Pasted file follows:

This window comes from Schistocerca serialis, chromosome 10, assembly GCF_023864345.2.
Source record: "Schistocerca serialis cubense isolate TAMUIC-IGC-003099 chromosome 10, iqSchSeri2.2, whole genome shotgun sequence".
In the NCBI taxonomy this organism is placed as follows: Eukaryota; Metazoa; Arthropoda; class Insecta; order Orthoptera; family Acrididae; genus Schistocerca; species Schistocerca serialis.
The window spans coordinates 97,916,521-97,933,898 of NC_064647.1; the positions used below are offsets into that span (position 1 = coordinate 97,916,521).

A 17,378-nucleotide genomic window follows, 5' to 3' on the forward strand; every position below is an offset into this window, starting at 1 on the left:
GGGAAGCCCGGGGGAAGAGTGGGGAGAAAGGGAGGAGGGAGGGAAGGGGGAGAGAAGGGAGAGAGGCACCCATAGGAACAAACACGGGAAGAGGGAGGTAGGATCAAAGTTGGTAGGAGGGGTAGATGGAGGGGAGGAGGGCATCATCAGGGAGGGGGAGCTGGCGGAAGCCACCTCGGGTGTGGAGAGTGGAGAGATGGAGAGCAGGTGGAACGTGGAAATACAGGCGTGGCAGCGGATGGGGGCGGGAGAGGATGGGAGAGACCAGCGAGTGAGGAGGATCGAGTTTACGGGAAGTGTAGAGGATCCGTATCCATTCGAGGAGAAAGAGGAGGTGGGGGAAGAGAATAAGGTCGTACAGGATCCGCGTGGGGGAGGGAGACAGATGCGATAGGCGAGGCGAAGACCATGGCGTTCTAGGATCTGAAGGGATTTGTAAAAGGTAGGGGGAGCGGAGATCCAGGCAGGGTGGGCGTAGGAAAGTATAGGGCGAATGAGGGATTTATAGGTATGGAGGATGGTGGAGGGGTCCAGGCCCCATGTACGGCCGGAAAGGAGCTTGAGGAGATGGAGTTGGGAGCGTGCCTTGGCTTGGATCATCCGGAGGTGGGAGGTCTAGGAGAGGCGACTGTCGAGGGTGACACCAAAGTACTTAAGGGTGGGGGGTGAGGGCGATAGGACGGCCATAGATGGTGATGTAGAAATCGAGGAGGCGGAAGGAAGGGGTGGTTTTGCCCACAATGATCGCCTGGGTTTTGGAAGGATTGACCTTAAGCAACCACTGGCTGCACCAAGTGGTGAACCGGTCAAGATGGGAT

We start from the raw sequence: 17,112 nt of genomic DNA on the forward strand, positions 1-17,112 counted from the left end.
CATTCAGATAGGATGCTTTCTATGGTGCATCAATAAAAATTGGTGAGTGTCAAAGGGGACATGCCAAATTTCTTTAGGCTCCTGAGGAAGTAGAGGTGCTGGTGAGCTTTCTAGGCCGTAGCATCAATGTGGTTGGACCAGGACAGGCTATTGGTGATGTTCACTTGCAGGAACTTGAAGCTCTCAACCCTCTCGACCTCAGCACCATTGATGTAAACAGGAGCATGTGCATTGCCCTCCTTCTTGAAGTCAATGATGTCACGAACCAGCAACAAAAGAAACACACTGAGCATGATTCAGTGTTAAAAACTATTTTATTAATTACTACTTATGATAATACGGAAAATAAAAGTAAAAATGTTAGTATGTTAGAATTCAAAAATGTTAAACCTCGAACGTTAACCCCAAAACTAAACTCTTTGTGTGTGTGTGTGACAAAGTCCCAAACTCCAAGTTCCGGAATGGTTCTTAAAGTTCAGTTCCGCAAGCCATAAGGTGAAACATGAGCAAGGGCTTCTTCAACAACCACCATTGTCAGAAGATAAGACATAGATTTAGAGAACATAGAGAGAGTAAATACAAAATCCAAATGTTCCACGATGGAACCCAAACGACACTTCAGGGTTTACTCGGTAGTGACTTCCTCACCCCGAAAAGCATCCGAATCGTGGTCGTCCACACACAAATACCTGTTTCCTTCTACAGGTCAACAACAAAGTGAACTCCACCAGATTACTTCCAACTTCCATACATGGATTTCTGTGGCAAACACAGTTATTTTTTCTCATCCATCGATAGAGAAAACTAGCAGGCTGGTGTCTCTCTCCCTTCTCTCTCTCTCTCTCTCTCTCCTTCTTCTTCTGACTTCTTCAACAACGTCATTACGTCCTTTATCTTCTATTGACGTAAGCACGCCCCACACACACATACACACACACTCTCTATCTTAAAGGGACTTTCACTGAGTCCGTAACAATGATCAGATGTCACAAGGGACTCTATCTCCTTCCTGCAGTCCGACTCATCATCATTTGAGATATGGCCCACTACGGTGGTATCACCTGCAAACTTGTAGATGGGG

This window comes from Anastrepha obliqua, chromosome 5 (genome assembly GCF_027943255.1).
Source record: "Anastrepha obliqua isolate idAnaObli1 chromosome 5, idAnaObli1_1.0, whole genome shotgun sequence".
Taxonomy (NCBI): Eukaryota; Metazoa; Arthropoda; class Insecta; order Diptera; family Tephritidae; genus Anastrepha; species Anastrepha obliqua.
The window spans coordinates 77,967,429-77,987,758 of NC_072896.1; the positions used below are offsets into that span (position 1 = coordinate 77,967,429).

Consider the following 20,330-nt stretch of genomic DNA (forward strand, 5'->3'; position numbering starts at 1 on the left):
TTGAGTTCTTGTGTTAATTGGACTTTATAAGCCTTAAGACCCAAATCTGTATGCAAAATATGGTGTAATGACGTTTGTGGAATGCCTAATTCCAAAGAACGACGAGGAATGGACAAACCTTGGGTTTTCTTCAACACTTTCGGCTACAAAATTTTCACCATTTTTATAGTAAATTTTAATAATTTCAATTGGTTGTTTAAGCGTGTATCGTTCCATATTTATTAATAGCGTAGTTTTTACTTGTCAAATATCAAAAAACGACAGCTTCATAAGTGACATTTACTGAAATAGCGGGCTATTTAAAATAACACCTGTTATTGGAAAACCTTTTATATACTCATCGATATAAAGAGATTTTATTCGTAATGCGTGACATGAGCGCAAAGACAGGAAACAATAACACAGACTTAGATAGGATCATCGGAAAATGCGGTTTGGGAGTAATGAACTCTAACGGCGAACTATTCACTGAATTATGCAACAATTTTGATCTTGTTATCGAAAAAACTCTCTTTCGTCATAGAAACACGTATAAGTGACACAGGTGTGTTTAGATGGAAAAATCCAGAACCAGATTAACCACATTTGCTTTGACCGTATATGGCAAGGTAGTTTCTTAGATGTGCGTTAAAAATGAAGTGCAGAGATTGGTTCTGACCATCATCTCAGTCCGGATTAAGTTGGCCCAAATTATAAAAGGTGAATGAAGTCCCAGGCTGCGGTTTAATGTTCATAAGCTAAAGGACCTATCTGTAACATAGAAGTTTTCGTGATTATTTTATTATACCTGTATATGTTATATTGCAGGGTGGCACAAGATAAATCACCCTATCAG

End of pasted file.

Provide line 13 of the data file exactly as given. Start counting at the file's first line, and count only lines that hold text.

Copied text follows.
Consider the following 20,330-nt stretch of genomic DNA (forward strand, 5'->3'; position numbering starts at 1 on the left):